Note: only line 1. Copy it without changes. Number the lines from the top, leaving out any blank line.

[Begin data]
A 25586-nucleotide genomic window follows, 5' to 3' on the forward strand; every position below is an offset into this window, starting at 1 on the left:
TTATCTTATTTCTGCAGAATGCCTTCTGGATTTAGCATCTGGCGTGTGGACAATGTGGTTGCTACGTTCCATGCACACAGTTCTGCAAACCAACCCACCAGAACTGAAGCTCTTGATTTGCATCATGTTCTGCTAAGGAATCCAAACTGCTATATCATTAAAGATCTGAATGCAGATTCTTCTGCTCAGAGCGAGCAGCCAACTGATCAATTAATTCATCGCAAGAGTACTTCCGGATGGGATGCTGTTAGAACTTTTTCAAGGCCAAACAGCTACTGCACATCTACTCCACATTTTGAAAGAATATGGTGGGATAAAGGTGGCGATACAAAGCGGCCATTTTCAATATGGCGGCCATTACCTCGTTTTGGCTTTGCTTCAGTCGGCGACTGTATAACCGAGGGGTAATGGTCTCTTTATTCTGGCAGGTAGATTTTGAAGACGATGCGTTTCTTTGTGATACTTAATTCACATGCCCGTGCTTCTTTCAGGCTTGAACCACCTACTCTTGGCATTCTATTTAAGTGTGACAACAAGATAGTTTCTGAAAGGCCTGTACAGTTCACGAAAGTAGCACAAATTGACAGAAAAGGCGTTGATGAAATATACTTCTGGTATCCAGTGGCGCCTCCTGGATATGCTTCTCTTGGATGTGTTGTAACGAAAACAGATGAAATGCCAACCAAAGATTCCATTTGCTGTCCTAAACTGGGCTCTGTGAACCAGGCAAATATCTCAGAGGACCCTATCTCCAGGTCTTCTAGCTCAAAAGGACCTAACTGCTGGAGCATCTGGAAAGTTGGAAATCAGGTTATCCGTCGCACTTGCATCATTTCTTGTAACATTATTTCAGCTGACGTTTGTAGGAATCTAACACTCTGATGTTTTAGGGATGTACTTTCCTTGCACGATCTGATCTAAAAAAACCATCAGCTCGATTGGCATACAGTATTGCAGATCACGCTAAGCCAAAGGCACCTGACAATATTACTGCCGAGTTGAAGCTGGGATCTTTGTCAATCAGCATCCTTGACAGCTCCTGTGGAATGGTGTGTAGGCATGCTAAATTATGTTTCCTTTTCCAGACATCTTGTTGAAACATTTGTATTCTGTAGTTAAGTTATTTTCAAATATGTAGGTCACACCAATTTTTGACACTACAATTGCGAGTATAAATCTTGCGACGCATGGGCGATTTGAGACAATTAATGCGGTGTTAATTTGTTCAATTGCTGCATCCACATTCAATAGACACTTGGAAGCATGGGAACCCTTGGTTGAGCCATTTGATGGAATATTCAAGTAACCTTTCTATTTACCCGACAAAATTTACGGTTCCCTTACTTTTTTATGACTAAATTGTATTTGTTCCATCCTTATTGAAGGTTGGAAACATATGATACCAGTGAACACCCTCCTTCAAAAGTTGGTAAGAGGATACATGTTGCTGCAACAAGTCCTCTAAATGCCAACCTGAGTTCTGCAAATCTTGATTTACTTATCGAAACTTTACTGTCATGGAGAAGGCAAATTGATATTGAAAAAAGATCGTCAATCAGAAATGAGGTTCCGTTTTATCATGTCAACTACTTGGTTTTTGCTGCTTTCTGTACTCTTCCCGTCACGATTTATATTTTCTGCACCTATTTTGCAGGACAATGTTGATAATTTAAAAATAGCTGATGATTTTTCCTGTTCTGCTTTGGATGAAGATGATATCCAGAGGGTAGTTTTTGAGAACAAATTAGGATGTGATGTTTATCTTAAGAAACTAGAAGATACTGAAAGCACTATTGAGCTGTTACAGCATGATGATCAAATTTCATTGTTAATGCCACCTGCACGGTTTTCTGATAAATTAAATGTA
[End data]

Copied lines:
A 25586-nucleotide genomic window follows, 5' to 3' on the forward strand; every position below is an offset into this window, starting at 1 on the left: